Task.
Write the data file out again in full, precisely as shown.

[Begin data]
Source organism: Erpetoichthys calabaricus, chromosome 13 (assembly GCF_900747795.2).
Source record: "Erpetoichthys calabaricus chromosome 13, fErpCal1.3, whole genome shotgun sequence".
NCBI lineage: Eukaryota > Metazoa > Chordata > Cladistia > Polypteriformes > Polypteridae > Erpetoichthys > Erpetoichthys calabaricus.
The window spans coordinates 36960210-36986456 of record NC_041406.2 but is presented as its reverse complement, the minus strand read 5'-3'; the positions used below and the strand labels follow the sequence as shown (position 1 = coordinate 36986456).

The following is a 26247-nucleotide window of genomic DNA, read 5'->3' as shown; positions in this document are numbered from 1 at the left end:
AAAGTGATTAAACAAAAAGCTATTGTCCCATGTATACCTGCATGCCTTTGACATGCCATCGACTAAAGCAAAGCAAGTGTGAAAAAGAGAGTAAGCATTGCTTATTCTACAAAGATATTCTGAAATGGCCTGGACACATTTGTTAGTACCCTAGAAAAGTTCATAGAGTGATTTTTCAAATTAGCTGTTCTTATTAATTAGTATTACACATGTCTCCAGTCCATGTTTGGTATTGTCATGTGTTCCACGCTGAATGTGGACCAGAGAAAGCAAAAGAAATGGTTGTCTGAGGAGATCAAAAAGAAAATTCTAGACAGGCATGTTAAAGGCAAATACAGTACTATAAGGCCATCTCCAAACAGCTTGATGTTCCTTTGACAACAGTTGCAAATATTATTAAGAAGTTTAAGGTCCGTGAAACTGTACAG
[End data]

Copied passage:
Source organism: Erpetoichthys calabaricus, chromosome 13 (assembly GCF_900747795.2).
Source record: "Erpetoichthys calabaricus chromosome 13, fErpCal1.3, whole genome shotgun sequence".
NCBI lineage: Eukaryota > Metazoa > Chordata > Cladistia > Polypteriformes > Polypteridae > Erpetoichthys > Erpetoichthys calabaricus.
The window spans coordinates 36960210-36986456 of record NC_041406.2 but is presented as its reverse complement, the minus strand read 5'-3'; the positions used below and the strand labels follow the sequence as shown (position 1 = coordinate 36986456).

The following is a 26247-nucleotide window of genomic DNA, read 5'->3' as shown; positions in this document are numbered from 1 at the left end:
AAAGTGATTAAACAAAAAGCTATTGTCCCATGTATACCTGCATGCCTTTGACATGCCATCGACTAAAGCAAAGCAAGTGTGAAAAAGAGAGTAAGCATTGCTTATTCTACAAAGATATTCTGAAATGGCCTGGACACATTTGTTAGTACCCTAGAAAAGTTCATAGAGTGATTTTTCAAATTAGCTGTTCTTATTAATTAGTATTACACATGTCTCCAGTCCATGTTTGGTATTGTCATGTGTTCCACGCTGAATGTGGACCAGAGAAAGCAAAAGAAATGGTTGTCTGAGGAGATCAAAAAGAAAATTCTAGACAGGCATGTTAAAGGCAAATACAGTACTATAAGGCCATCTCCAAACAGCTTGATGTTCCTTTGACAACAGTTGCAAATATTATTAAGAAGTTTAAGGTCCGTGAAACTGTACAG